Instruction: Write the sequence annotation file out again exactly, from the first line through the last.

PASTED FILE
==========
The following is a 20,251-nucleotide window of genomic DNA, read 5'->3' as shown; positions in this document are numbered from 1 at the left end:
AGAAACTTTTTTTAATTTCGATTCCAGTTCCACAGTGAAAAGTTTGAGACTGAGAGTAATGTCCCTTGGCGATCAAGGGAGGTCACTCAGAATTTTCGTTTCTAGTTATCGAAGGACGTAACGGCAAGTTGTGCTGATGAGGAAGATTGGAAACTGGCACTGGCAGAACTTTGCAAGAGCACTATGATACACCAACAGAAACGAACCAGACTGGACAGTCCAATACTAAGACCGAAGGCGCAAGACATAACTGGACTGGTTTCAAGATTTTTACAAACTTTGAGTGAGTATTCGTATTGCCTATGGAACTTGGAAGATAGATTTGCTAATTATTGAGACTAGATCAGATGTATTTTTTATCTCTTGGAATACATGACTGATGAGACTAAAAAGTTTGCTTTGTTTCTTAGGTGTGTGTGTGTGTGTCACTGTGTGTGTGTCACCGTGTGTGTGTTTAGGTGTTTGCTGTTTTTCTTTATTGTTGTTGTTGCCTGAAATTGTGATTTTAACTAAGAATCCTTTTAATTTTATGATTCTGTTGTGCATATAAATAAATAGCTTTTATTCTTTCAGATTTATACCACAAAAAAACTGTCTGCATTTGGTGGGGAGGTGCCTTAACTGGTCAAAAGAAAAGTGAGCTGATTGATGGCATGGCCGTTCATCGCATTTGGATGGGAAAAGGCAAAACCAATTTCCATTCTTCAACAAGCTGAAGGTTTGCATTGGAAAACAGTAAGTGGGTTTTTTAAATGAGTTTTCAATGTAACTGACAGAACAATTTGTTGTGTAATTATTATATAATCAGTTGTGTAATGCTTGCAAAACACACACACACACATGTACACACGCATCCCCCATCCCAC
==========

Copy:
The following is a 20,251-nucleotide window of genomic DNA, read 5'->3' as shown; positions in this document are numbered from 1 at the left end:
AGAAACTTTTTTTAATTTCGATTCCAGTTCCACAGTGAAAAGTTTGAGACTGAGAGTAATGTCCCTTGGCGATCAAGGGAGGTCACTCAGAATTTTCGTTTCTAGTTATCGAAGGACGTAACGGCAAGTTGTGCTGATGAGGAAGATTGGAAACTGGCACTGGCAGAACTTTGCAAGAGCACTATGATACACCAACAGAAACGAACCAGACTGGACAGTCCAATACTAAGACCGAAGGCGCAAGACATAACTGGACTGGTTTCAAGATTTTTACAAACTTTGAGTGAGTATTCGTATTGCCTATGGAACTTGGAAGATAGATTTGCTAATTATTGAGACTAGATCAGATGTATTTTTTATCTCTTGGAATACATGACTGATGAGACTAAAAAGTTTGCTTTGTTTCTTAGGTGTGTGTGTGTGTGTCACTGTGTGTGTGTCACCGTGTGTGTGTTTAGGTGTTTGCTGTTTTTCTTTATTGTTGTTGTTGCCTGAAATTGTGATTTTAACTAAGAATCCTTTTAATTTTATGATTCTGTTGTGCATATAAATAAATAGCTTTTATTCTTTCAGATTTATACCACAAAAAAACTGTCTGCATTTGGTGGGGAGGTGCCTTAACTGGTCAAAAGAAAAGTGAGCTGATTGATGGCATGGCCGTTCATCGCATTTGGATGGGAAAAGGCAAAACCAATTTCCATTCTTCAACAAGCTGAAGGTTTGCATTGGAAAACAGTAAGTGGGTTTTTTAAATGAGTTTTCAATGTAACTGACAGAACAATTTGTTGTGTAATTATTATATAATCAGTTGTGTAATGCTTGCAAAACACACACACACACATGTACACACGCATCCCCCATCCCAC